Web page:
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Dark Thoughts from The Dark Knight

July 27, 2008

My first thoughts walking away from Dark Knight were dark thoughts. This film was, at times, too believable for a comic book hero. Yes, I realize that the Nolan brothers intentionally recast Batman out of the traditional hero role; however, in doing so they changed the comic book appeal, lost the frivolity and unbelievability of fictional heroes who save the day. The Joker was brilliant, disturbing, soul-punching, landing blows awfully close to home, but even closer to hell. Nicholson never came this close to “dancing with the devil in the pale moonlight.” *Note: there are spoilers below.

Probing Dualisms

The film is rife with philosophical dualisms–chance and free will, good and evil, hero and villain, justice and chaos, sacrifice and suffering. And then there’s the maxim of the movie: “You either die a hero, or you live long enough to become a villain.” Unlike many films that flirt with such dualisms, Dark Knight probes into their depths. For instance, Two-Face would rather put his faith in “unbiased chance” than in the wavering free-will of humans, but in so doing, flips a coin with two heads on it. Which is more consistent? Chance or Justice? Two-Face argues for chance: “You thought we could be decent men in an indecent world. But you were wrong; the world is cruel, and the only morality in a cruel world is chance.”

Or consider the social experiment rigged by the Joker. Two ferry boats loaded with explosives and remote detonators left on board. One boat filled with convicts, the other with civilians. Each boat has the detonator to the other boat in their hands, with the promise of safety to the one who pushes the button first. They are given 20 minutes to decide what action to take. The Joker banks on the depravity of humanity to lead to self-destruction, but alas, each boat refuses to detonate. Is humanity essentially good or essentially bad?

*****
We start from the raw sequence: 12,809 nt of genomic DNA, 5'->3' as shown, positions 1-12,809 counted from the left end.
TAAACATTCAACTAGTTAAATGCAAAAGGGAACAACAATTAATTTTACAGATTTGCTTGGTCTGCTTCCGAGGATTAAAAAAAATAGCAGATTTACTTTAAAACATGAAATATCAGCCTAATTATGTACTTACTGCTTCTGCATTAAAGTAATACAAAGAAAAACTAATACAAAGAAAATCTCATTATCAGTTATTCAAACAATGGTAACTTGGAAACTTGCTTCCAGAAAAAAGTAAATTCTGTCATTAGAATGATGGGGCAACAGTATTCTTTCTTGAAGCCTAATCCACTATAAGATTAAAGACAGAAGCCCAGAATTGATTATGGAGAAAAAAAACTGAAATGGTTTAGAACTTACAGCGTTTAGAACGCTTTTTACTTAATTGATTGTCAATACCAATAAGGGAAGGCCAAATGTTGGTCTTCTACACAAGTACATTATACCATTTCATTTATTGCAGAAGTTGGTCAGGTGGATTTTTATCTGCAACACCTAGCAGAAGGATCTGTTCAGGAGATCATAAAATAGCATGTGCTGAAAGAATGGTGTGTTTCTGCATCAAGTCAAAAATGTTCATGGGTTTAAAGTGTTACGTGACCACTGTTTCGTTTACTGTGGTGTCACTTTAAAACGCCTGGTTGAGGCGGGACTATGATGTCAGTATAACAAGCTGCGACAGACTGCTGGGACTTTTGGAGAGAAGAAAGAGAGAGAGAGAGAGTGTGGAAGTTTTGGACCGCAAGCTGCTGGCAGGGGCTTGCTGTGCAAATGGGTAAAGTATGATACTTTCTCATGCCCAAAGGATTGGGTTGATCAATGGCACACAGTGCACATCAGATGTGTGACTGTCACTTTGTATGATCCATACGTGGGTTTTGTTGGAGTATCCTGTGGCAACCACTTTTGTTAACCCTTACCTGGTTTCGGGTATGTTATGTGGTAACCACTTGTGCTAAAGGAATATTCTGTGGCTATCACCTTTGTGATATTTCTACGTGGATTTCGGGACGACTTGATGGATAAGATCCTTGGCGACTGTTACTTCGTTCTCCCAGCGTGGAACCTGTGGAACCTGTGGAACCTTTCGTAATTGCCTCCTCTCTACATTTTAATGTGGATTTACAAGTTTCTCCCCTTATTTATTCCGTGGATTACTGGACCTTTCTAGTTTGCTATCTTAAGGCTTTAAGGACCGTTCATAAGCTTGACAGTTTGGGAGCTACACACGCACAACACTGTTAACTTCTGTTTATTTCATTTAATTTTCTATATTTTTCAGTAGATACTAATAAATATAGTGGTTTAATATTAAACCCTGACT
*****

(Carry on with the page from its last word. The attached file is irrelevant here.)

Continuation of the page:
More Than the Truth?

Some have questioned why a brilliant writer and director like Christopher Nolan would go from Memento to Batman, but clearly he brought his philosophical depth and knack for the darkside of humanity with him. Personally, I prefer a more tame delivery of such deeply disturbing themes as evil, depravity, injustice, chance, free-will, and so on. Nolan followed up Batman Begins with his post-modern take on the hero. As I have discussed elsewhere, Batman transcends the superhero to become an everyman, conflicted and troubled by the difficulty, pain, and the brokenness of life. Much like us, he is groping for identity while also trying to maintain a groundless morality. The postmodern hero has very little to stand on to support his actions.

In the end, the bat signal is broken signifying the bat’s rejection by Gotham. Why? Because as he states: “Sometimes, truth isn’t good enough, sometimes people deserve more. Sometimes people deserve to have their faith rewarded.” People deserve more than the truth? There’s a quandary for you! In one sense, this is how many of us live. Many of us prefer to build our lives, our significance on things that are not true; we place our faith in the goodness of humanity (when humanity has not been good to us). We insist on believing that being successful and family-oriented will bring us true happiness (while money corrupts and families divorce). We place our faith in a lie, a lie that temporarily rewards our faith, only to crumble seconds later under the weight of truth-sized hope. The truth isn’t good enough because we have grasped at lies.

Less Than a Savior

Though the postmodern Batman depicts our struggle, he offers very little to give us a way out of our predicament. In the end, he tells us that we deserve more than the truth. He absorbs the rejection of Gotham with the strength of sentiment, that Rachel would have married him, if she had lived. However, this is not true. Batman is motivated by hope in a lie. He embodies our need for hope and our proclivity to place it in hopelessness.